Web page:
The “rediscovery” of physical and sexual child abuse has revived psychiatric interest in disorders arising from traumatic experiences. In The Inner World of Trauma, Donald Kalsched explores the inner world of dream and fantasy images encountered by people who have suffered unbearable life experiences. The author examines the inner world through the prism of some archaic and characteristic dream images that appear in response to critical moments in therapy. It shows how, in an ironic turn of psychic life, these very images, which are created as a defense of the self, can become harmful and destructive, which causes further trauma in the individual. Why and how this happens are the questions this book tries to answer.
What Donald Kalsched Emphasizes Explicitly in the book The Inner World of Trauma
Based on detailed clinical material, the author pays special attention to the issues of addiction and psychosomatic disorders, as well as the broad topic of dissociation and its treatment. In doing so, he combines Jung’s views on trauma and redefines classic interpretations of Jungian theories. He connects Jungian theory and practice with contemporary object relations theory and dissociation theory by focusing on archaic defenses of the self and the mythopoetic language of dreams and fairy tales. At the same time, it shows how a Jungian understanding of universal mythic images and lore can shed light on treating the traumatized patient.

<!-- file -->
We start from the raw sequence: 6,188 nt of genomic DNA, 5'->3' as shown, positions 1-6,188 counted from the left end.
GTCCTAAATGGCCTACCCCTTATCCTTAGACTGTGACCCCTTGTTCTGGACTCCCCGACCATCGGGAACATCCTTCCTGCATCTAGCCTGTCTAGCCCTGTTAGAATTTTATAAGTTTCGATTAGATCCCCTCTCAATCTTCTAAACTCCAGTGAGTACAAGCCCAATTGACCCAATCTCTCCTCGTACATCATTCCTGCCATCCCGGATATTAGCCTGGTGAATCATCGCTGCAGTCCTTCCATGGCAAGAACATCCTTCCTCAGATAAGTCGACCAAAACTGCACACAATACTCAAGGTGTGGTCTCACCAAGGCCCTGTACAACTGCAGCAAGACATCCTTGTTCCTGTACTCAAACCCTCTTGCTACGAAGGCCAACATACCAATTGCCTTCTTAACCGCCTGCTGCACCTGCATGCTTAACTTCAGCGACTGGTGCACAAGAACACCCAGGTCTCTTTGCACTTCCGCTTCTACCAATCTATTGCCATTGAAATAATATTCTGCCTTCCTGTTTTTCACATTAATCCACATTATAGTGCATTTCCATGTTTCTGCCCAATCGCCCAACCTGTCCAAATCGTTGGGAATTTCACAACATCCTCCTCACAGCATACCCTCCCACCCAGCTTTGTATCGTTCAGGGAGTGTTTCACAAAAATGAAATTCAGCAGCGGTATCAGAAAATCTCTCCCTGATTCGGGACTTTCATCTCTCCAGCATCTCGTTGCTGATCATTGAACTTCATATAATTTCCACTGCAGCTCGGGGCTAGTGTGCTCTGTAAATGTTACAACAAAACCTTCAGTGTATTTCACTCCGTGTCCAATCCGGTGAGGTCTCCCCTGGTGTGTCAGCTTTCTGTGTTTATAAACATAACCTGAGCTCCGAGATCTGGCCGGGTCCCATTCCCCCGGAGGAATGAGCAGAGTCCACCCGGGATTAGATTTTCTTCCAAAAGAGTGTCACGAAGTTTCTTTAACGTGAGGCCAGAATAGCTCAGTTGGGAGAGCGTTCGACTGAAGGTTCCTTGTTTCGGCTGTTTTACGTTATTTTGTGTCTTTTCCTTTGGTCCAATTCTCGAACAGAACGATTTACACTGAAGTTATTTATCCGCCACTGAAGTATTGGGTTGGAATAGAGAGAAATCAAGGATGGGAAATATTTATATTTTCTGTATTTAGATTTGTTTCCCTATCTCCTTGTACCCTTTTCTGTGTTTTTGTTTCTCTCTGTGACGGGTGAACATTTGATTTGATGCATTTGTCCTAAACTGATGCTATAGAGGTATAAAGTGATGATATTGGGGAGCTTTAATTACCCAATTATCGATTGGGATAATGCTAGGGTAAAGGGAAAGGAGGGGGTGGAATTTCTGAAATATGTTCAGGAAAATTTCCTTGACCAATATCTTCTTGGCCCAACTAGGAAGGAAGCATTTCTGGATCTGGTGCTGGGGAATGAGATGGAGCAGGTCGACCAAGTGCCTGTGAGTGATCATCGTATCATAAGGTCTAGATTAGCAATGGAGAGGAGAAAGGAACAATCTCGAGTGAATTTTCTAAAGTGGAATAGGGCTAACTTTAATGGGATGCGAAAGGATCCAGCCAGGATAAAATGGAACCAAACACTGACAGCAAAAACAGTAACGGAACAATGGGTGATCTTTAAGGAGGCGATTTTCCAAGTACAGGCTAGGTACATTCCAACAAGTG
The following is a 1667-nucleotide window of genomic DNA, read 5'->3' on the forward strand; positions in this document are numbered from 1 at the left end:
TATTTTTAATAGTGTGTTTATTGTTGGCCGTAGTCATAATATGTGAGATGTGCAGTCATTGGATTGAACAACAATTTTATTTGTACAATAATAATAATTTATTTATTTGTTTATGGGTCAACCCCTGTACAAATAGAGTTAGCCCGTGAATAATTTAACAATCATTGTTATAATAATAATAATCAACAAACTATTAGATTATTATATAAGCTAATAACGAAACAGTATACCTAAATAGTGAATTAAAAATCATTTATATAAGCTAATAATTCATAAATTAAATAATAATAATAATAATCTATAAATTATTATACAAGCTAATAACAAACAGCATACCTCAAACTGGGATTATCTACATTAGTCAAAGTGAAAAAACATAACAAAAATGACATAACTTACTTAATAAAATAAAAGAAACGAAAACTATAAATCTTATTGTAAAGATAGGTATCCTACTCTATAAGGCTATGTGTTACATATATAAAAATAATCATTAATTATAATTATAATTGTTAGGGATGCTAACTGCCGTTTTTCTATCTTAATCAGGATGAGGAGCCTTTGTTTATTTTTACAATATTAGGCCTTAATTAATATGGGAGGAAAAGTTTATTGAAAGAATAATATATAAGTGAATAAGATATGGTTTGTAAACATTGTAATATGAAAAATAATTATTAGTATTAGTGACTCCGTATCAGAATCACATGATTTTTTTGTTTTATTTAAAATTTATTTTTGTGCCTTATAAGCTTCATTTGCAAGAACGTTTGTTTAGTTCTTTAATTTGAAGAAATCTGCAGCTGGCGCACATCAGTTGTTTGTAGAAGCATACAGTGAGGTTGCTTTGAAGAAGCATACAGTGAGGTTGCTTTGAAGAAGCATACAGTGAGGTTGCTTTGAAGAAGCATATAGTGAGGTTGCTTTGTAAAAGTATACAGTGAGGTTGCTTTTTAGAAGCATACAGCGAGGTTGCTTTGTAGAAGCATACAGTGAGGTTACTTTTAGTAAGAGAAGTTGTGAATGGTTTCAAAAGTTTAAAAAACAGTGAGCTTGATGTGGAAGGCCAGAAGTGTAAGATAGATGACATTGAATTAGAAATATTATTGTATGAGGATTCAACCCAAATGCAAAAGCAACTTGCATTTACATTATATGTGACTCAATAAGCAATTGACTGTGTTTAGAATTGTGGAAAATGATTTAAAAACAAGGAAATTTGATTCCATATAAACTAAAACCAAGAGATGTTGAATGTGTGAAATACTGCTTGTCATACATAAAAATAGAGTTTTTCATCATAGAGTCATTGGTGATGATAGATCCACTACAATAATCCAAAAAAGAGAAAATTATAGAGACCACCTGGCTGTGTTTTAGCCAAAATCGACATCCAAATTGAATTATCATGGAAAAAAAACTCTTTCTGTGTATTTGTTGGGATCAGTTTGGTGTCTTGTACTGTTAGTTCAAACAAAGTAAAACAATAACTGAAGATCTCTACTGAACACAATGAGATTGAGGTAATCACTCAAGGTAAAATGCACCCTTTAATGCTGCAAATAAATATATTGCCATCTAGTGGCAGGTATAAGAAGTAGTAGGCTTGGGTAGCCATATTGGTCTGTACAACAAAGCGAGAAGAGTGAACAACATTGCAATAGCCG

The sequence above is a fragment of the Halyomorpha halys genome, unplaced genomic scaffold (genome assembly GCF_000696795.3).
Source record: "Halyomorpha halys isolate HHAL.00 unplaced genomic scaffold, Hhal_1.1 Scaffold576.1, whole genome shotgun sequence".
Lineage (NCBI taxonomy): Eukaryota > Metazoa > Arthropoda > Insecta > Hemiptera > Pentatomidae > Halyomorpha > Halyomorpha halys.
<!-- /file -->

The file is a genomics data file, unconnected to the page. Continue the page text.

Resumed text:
In trauma, the developmental transitions that give life sense and meaning are interrupted. Donald Kalsched sees this as a spiritual as well as a psychological problem.
In The Inner World of Trauma, he provides compelling insight into how the internal self-defense system attempts to save the personal spirit.
Donald Kalsched is a psychoanalyst in private practice and a teacher at the C. G. Jung Institute in New York.